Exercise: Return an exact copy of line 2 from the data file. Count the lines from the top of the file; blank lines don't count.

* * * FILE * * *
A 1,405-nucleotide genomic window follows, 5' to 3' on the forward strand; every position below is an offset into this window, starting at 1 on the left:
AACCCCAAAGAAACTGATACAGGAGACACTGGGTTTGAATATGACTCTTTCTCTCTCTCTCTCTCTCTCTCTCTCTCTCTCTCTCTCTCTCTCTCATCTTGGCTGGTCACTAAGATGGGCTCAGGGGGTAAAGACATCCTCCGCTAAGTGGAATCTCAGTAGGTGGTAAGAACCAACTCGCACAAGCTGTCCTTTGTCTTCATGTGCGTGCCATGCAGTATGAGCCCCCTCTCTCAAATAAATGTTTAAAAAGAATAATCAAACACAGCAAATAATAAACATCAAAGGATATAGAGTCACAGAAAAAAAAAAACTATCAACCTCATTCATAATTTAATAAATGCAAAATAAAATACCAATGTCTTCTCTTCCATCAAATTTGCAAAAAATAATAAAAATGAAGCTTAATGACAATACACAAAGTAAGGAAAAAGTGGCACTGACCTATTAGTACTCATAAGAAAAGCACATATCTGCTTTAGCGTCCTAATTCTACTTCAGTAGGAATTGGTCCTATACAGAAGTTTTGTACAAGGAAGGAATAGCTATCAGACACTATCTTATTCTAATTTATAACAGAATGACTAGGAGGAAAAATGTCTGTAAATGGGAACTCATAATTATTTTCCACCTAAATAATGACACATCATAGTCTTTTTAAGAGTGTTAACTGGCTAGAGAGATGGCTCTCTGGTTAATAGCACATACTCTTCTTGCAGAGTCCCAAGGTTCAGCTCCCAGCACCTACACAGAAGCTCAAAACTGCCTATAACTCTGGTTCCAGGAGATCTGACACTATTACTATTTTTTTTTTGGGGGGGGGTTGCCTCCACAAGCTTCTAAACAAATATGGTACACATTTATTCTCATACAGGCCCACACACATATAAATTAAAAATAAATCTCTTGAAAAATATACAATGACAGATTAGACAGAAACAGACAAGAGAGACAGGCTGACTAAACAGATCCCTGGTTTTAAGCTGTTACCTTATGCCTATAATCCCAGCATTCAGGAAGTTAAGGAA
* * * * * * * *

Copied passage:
AACCCCAAAGAAACTGATACAGGAGACACTGGGTTTGAATATGACTCTTTCTCTCTCTCTCTCTCTCTCTCTCTCTCTCTCTCTCTCTCTCTCTCATCTTGGCTGGTCACTAAGATGGGCTCAGGGGGTAAAGACATCCTCCGCTAAGTGGAATCTCAGTAGGTGGTAAGAACCAACTCGCACAAGCTGTCCTTTGTCTTCATGTGCGTGCCATGCAGTATGAGCCCCCTCTCTCAAATAAATGTTTAAAAAGAATAATCAAACACAGCAAATAATAAACATCAAAGGATATAGAGTCACAGAAAAAAAAAAACTATCAACCTCATTCATAATTTAATAAATGCAAAATAAAATACCAATGTCTTCTCTTCCATCAAATTTGCAAAAAATAATAAAAATGAAGCTTAATGACAATACACAAAGTAAGGAAAAAGTGGCACTGACCTATTAGTACTCATAAGAAAAGCACATATCTGCTTTAGCGTCCTAATTCTACTTCAGTAGGAATTGGTCCTATACAGAAGTTTTGTACAAGGAAGGAATAGCTATCAGACACTATCTTATTCTAATTTATAACAGAATGACTAGGAGGAAAAATGTCTGTAAATGGGAACTCATAATTATTTTCCACCTAAATAATGACACATCATAGTCTTTTTAAGAGTGTTAACTGGCTAGAGAGATGGCTCTCTGGTTAATAGCACATACTCTTCTTGCAGAGTCCCAAGGTTCAGCTCCCAGCACCTACACAGAAGCTCAAAACTGCCTATAACTCTGGTTCCAGGAGATCTGACACTATTACTATTTTTTTTTTGGGGGGGGGTTGCCTCCACAAGCTTCTAAACAAATATGGTACACATTTATTCTCATACAGGCCCACACACATATAAATTAAAAATAAATCTCTTGAAAAATATACAATGACAGATTAGACAGAAACAGACAAGAGAGACAGGCTGACTAAACAGATCCCTGGTTTTAAGCTGTTACCTTATGCCTATAATCCCAGCATTCAGGAAGTTAAGGAA